Politics
The Congress and JD(S) are working under the assumption that the BJP has promised ministerial berths to these MLAs.

The Congress-JD(S) alliance in Karnataka is insisting on disqualifying rebel MLAs instead of the Speaker accepting their resignations. The reason is simple – a disqualified MLA cannot become a minister until he or she is reelected. 

A government can make anyone a minister, irrespective of whether they are a member of the House or not. The Constitution stipulates that a person made a minister in such a manner must become a member of the Assembly within six months of their appointment. This is how Manmohan Singh was made the Prime Minister of India in 2004, and how Yogi Adityanath was made the Chief Minister of Uttar Pradesh in 2017.  

However, Article 164 (1B) of the Constitution says that a member who has been disqualified cannot be made a minister till the expiry of his or her term, or till he or she is reelected. 

This means that the rebel MLAs, if disqualified, cannot be given ministries in case the BJP manages to form the next government following a trust vote. 

The Congress and JD(S) are working under the assumption that the BJP has promised ministerial berths to these MLAs. They are using this clause to dissuade the MLAs from resigning, claiming that there is no guarantee that the BJP would keep such a promise once they are in power. And if the MLAs do decide not to come back to the Congress-JD(S) fold, this would be their punishment.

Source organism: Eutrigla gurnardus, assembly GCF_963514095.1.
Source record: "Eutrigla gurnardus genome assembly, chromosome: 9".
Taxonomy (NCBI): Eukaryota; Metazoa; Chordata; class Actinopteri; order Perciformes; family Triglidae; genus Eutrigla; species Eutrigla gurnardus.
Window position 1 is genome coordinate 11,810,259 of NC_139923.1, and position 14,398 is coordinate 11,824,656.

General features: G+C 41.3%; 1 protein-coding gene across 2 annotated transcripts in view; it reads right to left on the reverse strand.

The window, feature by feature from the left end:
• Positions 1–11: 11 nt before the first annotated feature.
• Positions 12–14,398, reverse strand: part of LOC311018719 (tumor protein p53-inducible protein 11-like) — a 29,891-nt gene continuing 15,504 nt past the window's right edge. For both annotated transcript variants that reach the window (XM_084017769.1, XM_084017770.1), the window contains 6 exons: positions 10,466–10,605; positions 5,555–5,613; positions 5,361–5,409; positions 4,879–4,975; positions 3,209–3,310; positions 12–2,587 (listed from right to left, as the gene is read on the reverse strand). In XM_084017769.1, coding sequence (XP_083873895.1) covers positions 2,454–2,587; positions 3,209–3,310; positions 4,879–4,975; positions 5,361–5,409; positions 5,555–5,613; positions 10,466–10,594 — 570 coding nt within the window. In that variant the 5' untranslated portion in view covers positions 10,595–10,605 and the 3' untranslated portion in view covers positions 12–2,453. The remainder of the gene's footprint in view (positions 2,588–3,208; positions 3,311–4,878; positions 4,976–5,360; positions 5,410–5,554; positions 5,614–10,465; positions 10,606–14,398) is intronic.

However, there is a precedent that the Congress-JD(S) needs to keep in mind. In 2015, Kerala Congress (M) MLA PC George was disqualified by the Assembly Speaker for anti-party activities under the Tenth Schedule of the Constitution. However, in 2016, Kerala High Court quashed this disqualification and said that when PC George had already submitted his resignation, the Speaker should have accepted that instead of disqualifying him. 

The other game plan of the Congress is to convince at least a few BJP MLAs to cross vote during the confidence motion in the Assembly. 

Both these game plans however seem to be last minute attempts to save the government from toppling. The first is dependent on the assumption that the rebel MLAs are unwilling to wait for the bye-election to get their promised ministerial berths. As for the second – it is unlikely that BJP MLAs will cross vote at a time when their party is at an advantage. 

The Congress, which had earlier petitioned the Supreme Court on disqualification of defector MLAs in Goa, is hoping that the apex court will rule in their favour – which will also help their situation in Karnataka. In their petition to the SC, the Congress has sought that the disqualification of MLAs should stop them from holding ministries for five years, instead of until the next election.